Testimony

The Federal Statistical System in the 21st Century: The Role of the Census Bureau

Andrew Reamer

Chairwoman Maloney, Vice Chairman Schumer, Congressman Brady, Senator Brownback, and members of the Joint Economic Committee, I am pleased to speak to you today about the role of the Census Bureau in a 21st century federal statistical system.

Census Bureau data are essential to the effective functioning of our nation’s democracy, public policy at all levels of government, and our $14 trillion economy. For example, congressional apportionment and redistricting; federal macroeconomic and regional economic development policies; the annual distribution of a half trillion dollars in federal funds; the enforcement of the Voting Rights Act and the Fair Housing Act; state road-building and emergency planning; the placement of public schools and community health centers; and business startup, location, and investment decisions all rely on Census Bureau statistics. At the most fundamental level, the nation could not operate without this agency.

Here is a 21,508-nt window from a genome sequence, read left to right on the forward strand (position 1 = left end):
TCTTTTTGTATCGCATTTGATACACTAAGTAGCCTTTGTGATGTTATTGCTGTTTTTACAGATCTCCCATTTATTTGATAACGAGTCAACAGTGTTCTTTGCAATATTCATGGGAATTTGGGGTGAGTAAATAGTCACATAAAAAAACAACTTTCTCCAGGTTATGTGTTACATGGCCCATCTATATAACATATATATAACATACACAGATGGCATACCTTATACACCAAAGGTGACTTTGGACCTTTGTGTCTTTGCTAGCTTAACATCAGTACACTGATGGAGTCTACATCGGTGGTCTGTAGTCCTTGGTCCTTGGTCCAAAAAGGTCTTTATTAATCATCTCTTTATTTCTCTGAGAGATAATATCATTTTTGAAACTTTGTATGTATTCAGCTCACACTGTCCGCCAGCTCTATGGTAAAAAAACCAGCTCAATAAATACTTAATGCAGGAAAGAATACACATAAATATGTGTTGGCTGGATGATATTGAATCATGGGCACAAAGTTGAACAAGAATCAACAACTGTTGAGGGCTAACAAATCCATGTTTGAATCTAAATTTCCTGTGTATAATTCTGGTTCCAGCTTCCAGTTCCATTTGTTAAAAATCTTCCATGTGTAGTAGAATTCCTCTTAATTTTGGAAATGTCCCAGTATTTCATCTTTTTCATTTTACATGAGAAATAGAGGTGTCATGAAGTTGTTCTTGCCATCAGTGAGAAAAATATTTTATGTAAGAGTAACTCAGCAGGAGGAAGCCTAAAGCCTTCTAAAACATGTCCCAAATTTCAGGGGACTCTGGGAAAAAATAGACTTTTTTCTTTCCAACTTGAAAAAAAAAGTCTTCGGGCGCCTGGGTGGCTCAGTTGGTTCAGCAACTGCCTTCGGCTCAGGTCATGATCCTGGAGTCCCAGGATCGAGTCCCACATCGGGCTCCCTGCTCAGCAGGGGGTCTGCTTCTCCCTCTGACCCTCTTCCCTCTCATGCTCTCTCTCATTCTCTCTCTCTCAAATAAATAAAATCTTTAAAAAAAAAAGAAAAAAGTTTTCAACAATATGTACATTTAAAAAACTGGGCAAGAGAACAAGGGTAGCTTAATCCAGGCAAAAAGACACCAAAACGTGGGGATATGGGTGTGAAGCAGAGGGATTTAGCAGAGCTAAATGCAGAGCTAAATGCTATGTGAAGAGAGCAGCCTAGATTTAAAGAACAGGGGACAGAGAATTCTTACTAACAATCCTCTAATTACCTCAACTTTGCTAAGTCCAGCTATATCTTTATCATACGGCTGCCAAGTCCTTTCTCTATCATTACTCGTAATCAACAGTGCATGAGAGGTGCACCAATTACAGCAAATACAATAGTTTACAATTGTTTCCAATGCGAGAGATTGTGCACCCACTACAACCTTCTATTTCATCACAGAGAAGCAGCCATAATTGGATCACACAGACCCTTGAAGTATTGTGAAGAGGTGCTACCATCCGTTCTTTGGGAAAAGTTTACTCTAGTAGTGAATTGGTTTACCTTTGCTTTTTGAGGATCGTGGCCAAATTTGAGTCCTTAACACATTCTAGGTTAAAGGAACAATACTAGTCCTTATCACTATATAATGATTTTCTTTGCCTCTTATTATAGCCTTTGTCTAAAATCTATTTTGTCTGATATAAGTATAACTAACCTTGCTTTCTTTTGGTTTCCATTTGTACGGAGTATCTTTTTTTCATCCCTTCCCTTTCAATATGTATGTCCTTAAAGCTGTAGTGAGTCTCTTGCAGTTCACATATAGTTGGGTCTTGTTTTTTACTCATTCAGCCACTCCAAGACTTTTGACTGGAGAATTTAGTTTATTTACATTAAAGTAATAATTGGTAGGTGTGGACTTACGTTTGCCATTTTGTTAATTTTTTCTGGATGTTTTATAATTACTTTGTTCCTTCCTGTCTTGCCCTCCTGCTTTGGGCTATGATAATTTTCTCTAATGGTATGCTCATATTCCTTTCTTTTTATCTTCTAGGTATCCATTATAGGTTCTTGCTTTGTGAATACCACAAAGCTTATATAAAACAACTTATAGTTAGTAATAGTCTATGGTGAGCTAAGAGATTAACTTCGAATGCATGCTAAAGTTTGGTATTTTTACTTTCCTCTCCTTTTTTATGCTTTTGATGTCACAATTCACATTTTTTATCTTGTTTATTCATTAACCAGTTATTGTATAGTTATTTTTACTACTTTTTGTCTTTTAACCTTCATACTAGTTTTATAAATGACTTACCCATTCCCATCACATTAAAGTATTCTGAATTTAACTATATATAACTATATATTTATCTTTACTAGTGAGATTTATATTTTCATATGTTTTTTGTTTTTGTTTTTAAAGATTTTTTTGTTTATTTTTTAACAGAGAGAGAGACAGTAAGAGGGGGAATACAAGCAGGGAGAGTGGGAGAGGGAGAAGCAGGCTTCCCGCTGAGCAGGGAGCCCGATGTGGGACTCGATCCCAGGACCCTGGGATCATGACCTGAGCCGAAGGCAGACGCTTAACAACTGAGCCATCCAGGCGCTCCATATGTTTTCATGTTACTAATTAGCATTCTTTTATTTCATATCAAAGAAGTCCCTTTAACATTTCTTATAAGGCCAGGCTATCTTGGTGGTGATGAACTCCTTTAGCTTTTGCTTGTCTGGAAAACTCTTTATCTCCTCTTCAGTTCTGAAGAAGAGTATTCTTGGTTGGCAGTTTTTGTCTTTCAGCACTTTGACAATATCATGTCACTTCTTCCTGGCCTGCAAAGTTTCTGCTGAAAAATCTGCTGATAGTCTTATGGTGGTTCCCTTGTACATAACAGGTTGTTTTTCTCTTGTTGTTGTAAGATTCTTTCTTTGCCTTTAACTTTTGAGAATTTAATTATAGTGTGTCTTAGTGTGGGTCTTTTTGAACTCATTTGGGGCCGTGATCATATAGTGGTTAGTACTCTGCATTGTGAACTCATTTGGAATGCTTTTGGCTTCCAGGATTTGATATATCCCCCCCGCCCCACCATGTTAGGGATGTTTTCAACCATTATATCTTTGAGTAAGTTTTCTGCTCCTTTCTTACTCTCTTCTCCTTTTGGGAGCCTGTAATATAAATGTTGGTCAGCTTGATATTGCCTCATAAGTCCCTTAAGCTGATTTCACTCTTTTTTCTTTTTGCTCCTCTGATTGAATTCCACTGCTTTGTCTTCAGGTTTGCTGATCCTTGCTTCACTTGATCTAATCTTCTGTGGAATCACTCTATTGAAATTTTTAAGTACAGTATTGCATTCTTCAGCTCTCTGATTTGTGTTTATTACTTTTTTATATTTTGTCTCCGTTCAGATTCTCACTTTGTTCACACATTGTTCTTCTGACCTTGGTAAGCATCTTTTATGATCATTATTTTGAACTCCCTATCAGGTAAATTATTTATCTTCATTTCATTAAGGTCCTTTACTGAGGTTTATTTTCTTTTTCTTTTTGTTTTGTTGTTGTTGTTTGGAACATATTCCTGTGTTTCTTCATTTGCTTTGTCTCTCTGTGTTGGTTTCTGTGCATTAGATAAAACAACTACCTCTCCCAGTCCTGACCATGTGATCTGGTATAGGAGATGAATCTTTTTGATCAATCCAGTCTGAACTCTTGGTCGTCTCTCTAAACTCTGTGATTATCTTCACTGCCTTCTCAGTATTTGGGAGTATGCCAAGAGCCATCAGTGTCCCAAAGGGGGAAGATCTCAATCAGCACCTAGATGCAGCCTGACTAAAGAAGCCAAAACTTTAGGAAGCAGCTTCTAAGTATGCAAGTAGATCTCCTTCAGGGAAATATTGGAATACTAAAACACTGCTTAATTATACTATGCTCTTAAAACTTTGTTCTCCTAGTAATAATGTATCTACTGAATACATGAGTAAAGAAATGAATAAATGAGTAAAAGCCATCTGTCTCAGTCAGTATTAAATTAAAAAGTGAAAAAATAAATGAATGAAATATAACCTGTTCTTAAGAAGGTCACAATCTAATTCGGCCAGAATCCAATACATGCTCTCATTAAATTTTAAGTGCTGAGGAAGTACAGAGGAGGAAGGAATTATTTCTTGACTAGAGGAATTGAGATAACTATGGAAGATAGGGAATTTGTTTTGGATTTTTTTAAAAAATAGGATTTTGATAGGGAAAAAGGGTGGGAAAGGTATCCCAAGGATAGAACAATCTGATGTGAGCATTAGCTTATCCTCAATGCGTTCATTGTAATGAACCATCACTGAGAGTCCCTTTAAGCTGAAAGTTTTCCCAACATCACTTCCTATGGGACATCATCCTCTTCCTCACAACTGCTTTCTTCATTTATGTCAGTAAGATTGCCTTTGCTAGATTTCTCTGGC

Relative to the enormity of the political and economic impacts, the size of the Census Bureau operation is very small. Outside the Decennial Census, Census Bureau operations cost in the range of $500 million annually; averaged over a decade, the cost of the 2010 Census operation is about $1.5 billion a year. The return to the nation on this investment in the Census Bureau is nearly infinite.

However, the Census Bureau is not yet a 21st century statistical agency. While the bureau has made substantial, innovative advances in improving the value of its data offerings, I believe these offerings need to more fully reflect three new realities:

  • major changes in the nation’s economic structure,
  • the potential for Census Bureau data to enable more informed, effective nonfederal public and private decision-making across the nation, and
  • significant opportunities for new data products and techniques afforded by large scale advances in information technology.

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